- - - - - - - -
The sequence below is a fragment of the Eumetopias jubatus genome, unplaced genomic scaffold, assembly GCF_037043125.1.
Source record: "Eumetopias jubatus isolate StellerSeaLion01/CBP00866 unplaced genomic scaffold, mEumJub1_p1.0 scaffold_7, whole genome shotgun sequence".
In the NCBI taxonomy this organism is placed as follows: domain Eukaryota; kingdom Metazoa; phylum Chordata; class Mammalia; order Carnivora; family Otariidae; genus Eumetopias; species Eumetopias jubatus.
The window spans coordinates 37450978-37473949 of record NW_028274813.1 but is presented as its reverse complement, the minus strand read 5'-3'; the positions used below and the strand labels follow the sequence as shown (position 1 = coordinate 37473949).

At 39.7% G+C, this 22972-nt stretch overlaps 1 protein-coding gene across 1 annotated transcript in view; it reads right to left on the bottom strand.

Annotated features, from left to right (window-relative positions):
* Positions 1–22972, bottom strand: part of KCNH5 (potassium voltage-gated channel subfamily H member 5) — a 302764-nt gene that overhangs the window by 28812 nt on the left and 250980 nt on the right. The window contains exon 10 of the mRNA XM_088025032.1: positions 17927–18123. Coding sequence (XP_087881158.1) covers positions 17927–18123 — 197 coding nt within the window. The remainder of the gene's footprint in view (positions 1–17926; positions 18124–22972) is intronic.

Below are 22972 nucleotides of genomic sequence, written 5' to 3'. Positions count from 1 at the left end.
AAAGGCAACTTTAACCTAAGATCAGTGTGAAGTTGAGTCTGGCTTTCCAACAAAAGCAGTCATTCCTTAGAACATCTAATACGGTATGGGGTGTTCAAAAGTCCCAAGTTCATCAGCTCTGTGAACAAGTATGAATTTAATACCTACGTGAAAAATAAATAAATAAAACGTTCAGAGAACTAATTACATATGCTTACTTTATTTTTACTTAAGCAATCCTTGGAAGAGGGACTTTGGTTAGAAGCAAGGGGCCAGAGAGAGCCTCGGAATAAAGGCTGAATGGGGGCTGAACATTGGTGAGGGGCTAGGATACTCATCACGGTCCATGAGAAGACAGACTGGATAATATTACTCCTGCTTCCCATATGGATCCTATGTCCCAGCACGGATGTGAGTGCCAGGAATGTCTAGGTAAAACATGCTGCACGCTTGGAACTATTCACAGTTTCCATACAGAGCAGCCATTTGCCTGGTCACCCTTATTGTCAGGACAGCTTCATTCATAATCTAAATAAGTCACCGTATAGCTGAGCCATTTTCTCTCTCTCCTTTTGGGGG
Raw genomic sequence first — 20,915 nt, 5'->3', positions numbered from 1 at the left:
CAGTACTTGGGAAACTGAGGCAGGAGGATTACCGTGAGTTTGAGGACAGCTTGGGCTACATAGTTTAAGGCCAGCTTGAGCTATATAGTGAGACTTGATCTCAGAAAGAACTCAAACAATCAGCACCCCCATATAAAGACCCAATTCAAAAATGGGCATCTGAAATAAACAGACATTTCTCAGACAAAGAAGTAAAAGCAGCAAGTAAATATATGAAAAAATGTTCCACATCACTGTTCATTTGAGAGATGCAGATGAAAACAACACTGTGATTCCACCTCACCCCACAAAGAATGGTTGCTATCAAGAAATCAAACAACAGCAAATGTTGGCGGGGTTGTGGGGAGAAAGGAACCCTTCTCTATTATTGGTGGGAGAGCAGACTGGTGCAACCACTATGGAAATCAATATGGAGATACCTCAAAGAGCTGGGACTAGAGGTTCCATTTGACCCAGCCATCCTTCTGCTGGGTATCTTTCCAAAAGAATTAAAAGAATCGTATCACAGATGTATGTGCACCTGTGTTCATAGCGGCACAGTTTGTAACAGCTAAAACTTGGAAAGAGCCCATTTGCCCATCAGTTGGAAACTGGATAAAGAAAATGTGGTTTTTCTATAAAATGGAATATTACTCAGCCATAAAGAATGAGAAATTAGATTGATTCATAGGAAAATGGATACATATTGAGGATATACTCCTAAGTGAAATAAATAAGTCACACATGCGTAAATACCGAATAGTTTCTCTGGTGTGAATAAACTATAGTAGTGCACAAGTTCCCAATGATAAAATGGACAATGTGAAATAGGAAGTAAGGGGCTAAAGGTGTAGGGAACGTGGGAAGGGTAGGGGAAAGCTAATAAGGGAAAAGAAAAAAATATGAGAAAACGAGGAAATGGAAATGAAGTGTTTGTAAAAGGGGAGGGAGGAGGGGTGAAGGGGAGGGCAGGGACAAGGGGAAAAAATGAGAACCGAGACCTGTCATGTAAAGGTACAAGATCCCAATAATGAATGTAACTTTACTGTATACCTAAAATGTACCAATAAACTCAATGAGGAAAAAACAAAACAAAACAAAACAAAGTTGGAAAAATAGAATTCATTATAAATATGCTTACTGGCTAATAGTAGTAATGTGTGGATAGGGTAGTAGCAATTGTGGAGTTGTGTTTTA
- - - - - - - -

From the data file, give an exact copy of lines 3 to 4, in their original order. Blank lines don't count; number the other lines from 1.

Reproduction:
In the NCBI taxonomy this organism is placed as follows: domain Eukaryota; kingdom Metazoa; phylum Chordata; class Mammalia; order Carnivora; family Otariidae; genus Eumetopias; species Eumetopias jubatus.
The window spans coordinates 37450978-37473949 of record NW_028274813.1 but is presented as its reverse complement, the minus strand read 5'-3'; the positions used below and the strand labels follow the sequence as shown (position 1 = coordinate 37473949).